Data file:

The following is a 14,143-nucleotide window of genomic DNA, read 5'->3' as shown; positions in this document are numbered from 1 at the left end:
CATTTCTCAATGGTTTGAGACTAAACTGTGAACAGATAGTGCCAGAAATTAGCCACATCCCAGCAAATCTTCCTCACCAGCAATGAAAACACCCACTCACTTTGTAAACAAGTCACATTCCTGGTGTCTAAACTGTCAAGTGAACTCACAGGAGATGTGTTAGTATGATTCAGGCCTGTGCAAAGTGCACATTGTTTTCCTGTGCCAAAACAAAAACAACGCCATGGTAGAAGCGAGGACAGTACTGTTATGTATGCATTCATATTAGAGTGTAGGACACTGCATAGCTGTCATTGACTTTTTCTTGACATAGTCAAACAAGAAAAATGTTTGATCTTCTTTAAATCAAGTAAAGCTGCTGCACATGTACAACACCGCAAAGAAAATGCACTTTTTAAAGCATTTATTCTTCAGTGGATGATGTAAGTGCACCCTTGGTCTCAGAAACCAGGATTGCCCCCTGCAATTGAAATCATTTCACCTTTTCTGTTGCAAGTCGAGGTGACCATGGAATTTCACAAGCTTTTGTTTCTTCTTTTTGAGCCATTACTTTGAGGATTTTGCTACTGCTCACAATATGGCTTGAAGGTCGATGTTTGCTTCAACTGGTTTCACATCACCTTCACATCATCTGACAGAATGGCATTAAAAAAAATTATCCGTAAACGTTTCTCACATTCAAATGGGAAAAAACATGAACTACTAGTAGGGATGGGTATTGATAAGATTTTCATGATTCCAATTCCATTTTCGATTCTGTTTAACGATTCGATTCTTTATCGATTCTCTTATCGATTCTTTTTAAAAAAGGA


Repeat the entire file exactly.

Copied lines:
The following is a 14,143-nucleotide window of genomic DNA, read 5'->3' as shown; positions in this document are numbered from 1 at the left end:
CATTTCTCAATGGTTTGAGACTAAACTGTGAACAGATAGTGCCAGAAATTAGCCACATCCCAGCAAATCTTCCTCACCAGCAATGAAAACACCCACTCACTTTGTAAACAAGTCACATTCCTGGTGTCTAAACTGTCAAGTGAACTCACAGGAGATGTGTTAGTATGATTCAGGCCTGTGCAAAGTGCACATTGTTTTCCTGTGCCAAAACAAAAACAACGCCATGGTAGAAGCGAGGACAGTACTGTTATGTATGCATTCATATTAGAGTGTAGGACACTGCATAGCTGTCATTGACTTTTTCTTGACATAGTCAAACAAGAAAAATGTTTGATCTTCTTTAAATCAAGTAAAGCTGCTGCACATGTACAACACCGCAAAGAAAATGCACTTTTTAAAGCATTTATTCTTCAGTGGATGATGTAAGTGCACCCTTGGTCTCAGAAACCAGGATTGCCCCCTGCAATTGAAATCATTTCACCTTTTCTGTTGCAAGTCGAGGTGACCATGGAATTTCACAAGCTTTTGTTTCTTCTTTTTGAGCCATTACTTTGAGGATTTTGCTACTGCTCACAATATGGCTTGAAGGTCGATGTTTGCTTCAACTGGTTTCACATCACCTTCACATCATCTGACAGAATGGCATTAAAAAAAATTATCCGTAAACGTTTCTCACATTCAAATGGGAAAAAACATGAACTACTAGTAGGGATGGGTATTGATAAGATTTTCATGATTCCAATTCCATTTTCGATTCTGTTTAACGATTCGATTCTTTATCGATTCTCTTATCGATTCTTTTTAAAAAAGGA